Strikes will make politicians pay heed on teacher pensions

Ministers must recognise that the way forward is to work with, not against, the unions

When Danny Alexander, Chief Secretary to the Treasury, said on 19 July that discussions between the Coalition and the Trades Union Congress had made progress on pension contribution rises and the Hutton report, many wondered what had changed.

In fact, little progress has been made, with perhaps one exception - that talks on local government pension schemes will be treated separately. Local government schemes, which encompass music instructors, and educational psychologists, are funded schemes and are generally in surplus, thus disproving the myth that public-sector pensions create a "black hole" in the economy.

The talks will continue in the months ahead, and there will be scheme- specific discussions "to ensure a fuller understanding of the implications of reforms, before final conclusions are reached".

In England and Wales, there is a consultation for each scheme on the first stage of contribution rises, to deliver on average 3.2 per cent additional contributions over three years. The Teachers' Superannuation Working Party has started talks on scheme design, in which the EIS will take part.

These are vital forums to persuade ministers that their approach is ill- considered. But these are purely discussions. The Government determines pensions policy and is not required to reach agreement on either contribution rates or scheme design.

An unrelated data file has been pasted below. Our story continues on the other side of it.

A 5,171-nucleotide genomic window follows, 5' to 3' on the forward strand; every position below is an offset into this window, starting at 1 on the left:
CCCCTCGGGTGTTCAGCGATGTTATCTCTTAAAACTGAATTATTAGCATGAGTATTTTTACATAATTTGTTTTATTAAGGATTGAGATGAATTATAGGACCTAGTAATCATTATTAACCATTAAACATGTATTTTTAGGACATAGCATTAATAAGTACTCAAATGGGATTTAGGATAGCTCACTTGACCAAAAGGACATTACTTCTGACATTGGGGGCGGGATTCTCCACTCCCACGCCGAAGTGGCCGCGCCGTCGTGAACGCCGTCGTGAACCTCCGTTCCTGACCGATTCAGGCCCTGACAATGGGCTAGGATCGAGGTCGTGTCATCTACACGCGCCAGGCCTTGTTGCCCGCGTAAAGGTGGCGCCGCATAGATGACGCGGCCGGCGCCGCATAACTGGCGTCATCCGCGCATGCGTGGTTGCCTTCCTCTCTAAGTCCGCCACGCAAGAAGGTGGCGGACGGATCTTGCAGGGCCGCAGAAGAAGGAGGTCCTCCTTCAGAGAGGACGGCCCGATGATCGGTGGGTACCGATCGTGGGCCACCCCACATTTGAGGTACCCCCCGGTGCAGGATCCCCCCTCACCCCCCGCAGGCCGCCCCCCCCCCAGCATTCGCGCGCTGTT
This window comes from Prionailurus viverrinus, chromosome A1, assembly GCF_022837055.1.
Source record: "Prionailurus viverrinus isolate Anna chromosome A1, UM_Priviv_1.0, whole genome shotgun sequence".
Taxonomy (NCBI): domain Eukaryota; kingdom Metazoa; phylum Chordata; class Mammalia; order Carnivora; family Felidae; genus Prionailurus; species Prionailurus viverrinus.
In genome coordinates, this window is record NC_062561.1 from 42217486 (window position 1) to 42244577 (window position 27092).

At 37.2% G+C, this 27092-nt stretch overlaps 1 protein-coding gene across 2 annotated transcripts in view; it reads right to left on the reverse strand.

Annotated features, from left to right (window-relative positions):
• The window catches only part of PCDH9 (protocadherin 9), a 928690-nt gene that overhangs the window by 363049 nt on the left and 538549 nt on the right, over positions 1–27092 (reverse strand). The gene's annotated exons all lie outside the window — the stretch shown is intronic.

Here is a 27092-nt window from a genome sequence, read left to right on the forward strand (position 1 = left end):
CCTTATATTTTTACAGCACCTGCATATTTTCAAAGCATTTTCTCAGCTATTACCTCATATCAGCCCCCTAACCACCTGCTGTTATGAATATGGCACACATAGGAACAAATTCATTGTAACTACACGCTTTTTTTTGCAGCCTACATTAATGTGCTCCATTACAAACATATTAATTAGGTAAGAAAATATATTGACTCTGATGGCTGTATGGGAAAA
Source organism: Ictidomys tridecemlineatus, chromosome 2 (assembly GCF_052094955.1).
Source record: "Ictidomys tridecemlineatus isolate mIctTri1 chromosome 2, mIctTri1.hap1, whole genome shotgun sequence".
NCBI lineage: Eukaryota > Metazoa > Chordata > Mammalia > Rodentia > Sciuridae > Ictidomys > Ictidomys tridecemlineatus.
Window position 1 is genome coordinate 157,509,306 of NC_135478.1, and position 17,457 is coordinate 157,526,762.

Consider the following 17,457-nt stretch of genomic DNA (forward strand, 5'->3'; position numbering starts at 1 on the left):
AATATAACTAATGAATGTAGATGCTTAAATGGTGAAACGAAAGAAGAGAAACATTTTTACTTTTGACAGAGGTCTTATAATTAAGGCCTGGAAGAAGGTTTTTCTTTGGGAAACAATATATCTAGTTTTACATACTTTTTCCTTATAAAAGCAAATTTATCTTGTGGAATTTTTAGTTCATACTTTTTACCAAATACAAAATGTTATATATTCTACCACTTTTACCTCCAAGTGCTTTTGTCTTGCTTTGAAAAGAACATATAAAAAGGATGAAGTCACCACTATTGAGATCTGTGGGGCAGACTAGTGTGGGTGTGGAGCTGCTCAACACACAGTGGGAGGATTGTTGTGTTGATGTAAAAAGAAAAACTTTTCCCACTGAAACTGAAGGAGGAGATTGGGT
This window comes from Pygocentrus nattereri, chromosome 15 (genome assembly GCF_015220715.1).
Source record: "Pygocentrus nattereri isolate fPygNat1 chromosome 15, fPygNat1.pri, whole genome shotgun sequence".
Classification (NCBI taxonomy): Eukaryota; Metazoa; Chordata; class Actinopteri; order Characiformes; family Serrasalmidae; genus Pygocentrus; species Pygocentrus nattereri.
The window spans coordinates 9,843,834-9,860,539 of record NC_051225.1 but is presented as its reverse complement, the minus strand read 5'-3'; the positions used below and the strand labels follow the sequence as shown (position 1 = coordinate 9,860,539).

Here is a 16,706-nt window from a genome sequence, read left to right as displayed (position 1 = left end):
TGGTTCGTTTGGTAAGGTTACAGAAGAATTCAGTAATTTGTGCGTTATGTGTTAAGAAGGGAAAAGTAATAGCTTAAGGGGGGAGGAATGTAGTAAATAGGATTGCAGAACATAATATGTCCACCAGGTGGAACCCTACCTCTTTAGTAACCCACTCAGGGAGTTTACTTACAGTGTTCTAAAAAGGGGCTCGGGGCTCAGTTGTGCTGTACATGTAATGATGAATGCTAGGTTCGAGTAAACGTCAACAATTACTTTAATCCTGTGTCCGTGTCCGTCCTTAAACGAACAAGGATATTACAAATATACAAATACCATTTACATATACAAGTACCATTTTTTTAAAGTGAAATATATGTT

In Scotland, pension rules are determined by the Scottish Parliament. The Scottish Government, employers and unions have stated strong opposition to rises in contribution rates. But, as John Swinney recognised in his speech to the Scottish Parliament on 22 June, his scope is limited. Any change to the Scottish Teachers' Superannuation Scheme requires Treasury approval; and the Treasury has told the Scottish Government that increases will apply to schemes in Scotland and higher contributions from the teachers' and health-service schemes in Scotland will generate an extra pound;230m a year.

If the changes are not applied, the Scottish Government will have to find that cash elsewhere. It will have to go along with the pension hikes and scheme redesign or find the money by cutting services, including cuts in conditions of service and workforce numbers. That is unacceptable to the EIS.

The EIS believes that strike action is necessary now. We realise the Scottish Government has limited scope to resist the changes, at least in relation to the teachers' and health-service pension schemes in Scotland. Only strike action will serve notice on politicians that they should pay heed to what we are saying and recognise that they should work with, and not against, public-sector unions.

Drew Morrice is assistant secretary of the EIS.

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